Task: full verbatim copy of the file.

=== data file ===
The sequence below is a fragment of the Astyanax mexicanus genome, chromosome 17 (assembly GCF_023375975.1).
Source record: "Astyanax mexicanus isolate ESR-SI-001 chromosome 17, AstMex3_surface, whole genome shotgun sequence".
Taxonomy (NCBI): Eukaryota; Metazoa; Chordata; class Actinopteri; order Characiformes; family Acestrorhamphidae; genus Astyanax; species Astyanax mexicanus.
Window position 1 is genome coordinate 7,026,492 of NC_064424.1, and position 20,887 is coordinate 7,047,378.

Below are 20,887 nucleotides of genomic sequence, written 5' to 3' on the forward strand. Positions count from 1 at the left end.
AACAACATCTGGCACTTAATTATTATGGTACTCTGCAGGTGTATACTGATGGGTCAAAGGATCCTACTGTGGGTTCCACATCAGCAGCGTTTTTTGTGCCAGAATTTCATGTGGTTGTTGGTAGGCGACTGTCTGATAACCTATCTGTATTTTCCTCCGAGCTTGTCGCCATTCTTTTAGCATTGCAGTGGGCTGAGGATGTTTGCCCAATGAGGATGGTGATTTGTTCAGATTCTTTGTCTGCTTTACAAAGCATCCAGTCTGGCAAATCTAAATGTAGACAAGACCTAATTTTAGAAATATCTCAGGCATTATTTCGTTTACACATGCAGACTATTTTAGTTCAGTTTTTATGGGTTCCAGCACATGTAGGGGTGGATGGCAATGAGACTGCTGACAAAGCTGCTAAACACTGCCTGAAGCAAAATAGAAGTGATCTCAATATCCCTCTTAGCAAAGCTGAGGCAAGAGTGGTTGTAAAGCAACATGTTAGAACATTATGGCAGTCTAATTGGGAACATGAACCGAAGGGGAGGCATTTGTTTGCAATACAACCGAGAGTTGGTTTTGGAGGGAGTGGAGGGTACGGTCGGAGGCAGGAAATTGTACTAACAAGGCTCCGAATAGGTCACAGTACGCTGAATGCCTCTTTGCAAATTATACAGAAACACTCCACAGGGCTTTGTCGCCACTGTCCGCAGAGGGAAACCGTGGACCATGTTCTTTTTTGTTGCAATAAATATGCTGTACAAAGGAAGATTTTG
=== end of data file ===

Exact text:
The sequence below is a fragment of the Astyanax mexicanus genome, chromosome 17 (assembly GCF_023375975.1).
Source record: "Astyanax mexicanus isolate ESR-SI-001 chromosome 17, AstMex3_surface, whole genome shotgun sequence".
Taxonomy (NCBI): Eukaryota; Metazoa; Chordata; class Actinopteri; order Characiformes; family Acestrorhamphidae; genus Astyanax; species Astyanax mexicanus.
Window position 1 is genome coordinate 7,026,492 of NC_064424.1, and position 20,887 is coordinate 7,047,378.

Below are 20,887 nucleotides of genomic sequence, written 5' to 3' on the forward strand. Positions count from 1 at the left end.
AACAACATCTGGCACTTAATTATTATGGTACTCTGCAGGTGTATACTGATGGGTCAAAGGATCCTACTGTGGGTTCCACATCAGCAGCGTTTTTTGTGCCAGAATTTCATGTGGTTGTTGGTAGGCGACTGTCTGATAACCTATCTGTATTTTCCTCCGAGCTTGTCGCCATTCTTTTAGCATTGCAGTGGGCTGAGGATGTTTGCCCAATGAGGATGGTGATTTGTTCAGATTCTTTGTCTGCTTTACAAAGCATCCAGTCTGGCAAATCTAAATGTAGACAAGACCTAATTTTAGAAATATCTCAGGCATTATTTCGTTTACACATGCAGACTATTTTAGTTCAGTTTTTATGGGTTCCAGCACATGTAGGGGTGGATGGCAATGAGACTGCTGACAAAGCTGCTAAACACTGCCTGAAGCAAAATAGAAGTGATCTCAATATCCCTCTTAGCAAAGCTGAGGCAAGAGTGGTTGTAAAGCAACATGTTAGAACATTATGGCAGTCTAATTGGGAACATGAACCGAAGGGGAGGCATTTGTTTGCAATACAACCGAGAGTTGGTTTTGGAGGGAGTGGAGGGTACGGTCGGAGGCAGGAAATTGTACTAACAAGGCTCCGAATAGGTCACAGTACGCTGAATGCCTCTTTGCAAATTATACAGAAACACTCCACAGGGCTTTGTCGCCACTGTCCGCAGAGGGAAACCGTGGACCATGTTCTTTTTTGTTGCAATAAATATGCTGTACAAAGGAAGATTTTG